# Distribute an integer $m$ to lists of length $n$ in all possible ways? [duplicate]

I need a function that creates a table of all possible lists of length $n$ which contain integer entries that sum up to the same given number $m$. For example, if we consider lists of size $n=3$ and want to distribute the number $m=2$ in them the result should be:

n=3;
m=2;
numberDistribute[n,m]


{{2,0,0},{0,2,0},{0,0,2},{1,1,0},{1,0,1},{0,1,1}}

Is there such a function in Mathematica? Or maybe there is a convenient way to write it? Thanks for any suggestion.

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numberDistribute[n_?IntegerQ, m_?IntegerQ] :=
Select[Tuples[Range[0, m], n], Total[#] == m &]


Proposition

The built-in function IntegerPartitions can be useful here.

numberDistribute[n_, m_] :=
Join @@ (Permutations /@ (PadLeft[#, n] & /@ IntegerPartitions[m, n]))


Update

To avoid mapping twice through the list generated by IntegerPartitions:

numberDistribute2[n_, m_] :=
Join @@ ((Permutations@PadLeft[#, n]) & /@ IntegerPartitions[m, n])

• Much faster than the other solutions, +1 – eldo Dec 3 '15 at 2:50
• This also avoids the memory problems introduced by creating large tuples. This is a great solution - I had no idea that IntegerPartitions existed! – djphd Dec 3 '15 at 3:36
• To avoid having to Pad, do Join @@ Permutations /@ IntegerPartitions[m, {n}, Range[0, m]]. – march Dec 3 '15 at 4:20
• @march Thanks for mentioning, this is indeed nicer. – user31159 Dec 3 '15 at 4:32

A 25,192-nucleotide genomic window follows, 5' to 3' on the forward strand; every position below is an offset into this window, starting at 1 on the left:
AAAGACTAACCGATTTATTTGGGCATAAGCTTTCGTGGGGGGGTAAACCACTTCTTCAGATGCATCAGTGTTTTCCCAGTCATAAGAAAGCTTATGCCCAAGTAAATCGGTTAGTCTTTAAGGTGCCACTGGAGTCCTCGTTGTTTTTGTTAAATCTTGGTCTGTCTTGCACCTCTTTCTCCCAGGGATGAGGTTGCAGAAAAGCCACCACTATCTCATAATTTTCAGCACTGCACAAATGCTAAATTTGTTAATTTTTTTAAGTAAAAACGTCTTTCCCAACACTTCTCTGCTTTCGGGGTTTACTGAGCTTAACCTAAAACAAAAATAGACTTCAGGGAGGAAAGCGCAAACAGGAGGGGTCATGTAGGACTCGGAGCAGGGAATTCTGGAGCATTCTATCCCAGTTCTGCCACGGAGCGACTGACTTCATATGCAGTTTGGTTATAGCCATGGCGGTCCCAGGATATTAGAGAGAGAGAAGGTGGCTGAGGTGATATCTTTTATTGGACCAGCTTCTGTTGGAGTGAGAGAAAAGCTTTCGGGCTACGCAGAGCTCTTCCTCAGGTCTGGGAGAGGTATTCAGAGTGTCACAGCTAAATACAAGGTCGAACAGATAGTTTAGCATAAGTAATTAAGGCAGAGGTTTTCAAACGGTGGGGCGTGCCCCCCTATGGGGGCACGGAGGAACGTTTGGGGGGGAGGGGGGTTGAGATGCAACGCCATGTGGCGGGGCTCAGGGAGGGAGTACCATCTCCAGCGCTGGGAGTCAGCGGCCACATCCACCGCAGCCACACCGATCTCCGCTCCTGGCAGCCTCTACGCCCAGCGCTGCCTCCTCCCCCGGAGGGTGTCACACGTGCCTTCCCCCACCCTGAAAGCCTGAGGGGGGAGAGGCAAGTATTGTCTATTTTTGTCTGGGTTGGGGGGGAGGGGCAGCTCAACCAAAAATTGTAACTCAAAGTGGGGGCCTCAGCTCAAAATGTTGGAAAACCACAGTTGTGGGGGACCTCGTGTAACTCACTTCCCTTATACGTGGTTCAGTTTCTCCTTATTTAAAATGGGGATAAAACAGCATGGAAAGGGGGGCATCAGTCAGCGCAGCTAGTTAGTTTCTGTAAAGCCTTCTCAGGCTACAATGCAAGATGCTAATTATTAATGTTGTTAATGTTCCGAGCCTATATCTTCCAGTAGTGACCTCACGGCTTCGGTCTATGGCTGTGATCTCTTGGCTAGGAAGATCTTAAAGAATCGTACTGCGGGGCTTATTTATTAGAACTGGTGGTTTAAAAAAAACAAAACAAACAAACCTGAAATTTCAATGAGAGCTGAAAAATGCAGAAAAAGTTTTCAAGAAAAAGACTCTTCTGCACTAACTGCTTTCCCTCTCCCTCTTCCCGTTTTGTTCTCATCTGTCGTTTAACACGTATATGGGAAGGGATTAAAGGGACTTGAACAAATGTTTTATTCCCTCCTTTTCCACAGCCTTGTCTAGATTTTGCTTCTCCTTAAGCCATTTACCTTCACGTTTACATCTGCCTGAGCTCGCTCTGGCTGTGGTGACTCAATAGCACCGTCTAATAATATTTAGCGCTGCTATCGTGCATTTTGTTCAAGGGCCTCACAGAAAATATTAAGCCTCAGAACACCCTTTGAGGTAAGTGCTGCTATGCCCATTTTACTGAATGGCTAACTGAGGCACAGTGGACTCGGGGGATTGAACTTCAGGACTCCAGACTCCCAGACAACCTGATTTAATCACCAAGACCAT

Of the solutions so far, those based on IntegerPartitions by @Xavier and @march are orders of magnitude faster than those based on Tuples (@djphd and @eldo). Just for interest, the following method based on FrobeniusSolve is about 10 times faster than Tuples, but still much slower than IntegerPartitions.

AnotherNumberDistribute[n_,m_]:=FrobeniusSolve[ConstantArray[1, n], m]

numberDistribute[n_, m_] :=
Cases[Tuples[Range[0, n - 1], n], a_List /; Total@a == m]

numberDistribute[3, 2]


{{0, 0, 2}, {0, 1, 1}, {0, 2, 0}, {1, 0, 1}, {1, 1, 0}, {2, 0, 0}}

Or

m = 2;
n = 3;

Pick[#, Plus @@@ # - m, 0] &[Tuples[Range[0, m], n]]


{{0, 0, 2}, {0, 1, 1}, {0, 2, 0}, {1, 0, 1}, {1, 1, 0}, {2, 0, 0}}

• For some reason the produced entries are never bigger than n-1, so this implementation misses some combinations for larger examples. – Kagaratsch Dec 3 '15 at 2:21
• Except the ordering my result seems to be the result of your question – eldo Dec 3 '15 at 2:26
• Oh, the ordering does not really matter. But I found how to fix your code: Cases[Tuples[Range[0, m], n], a_List /; Total@a == m] seems to work great! – Kagaratsch Dec 3 '15 at 2:27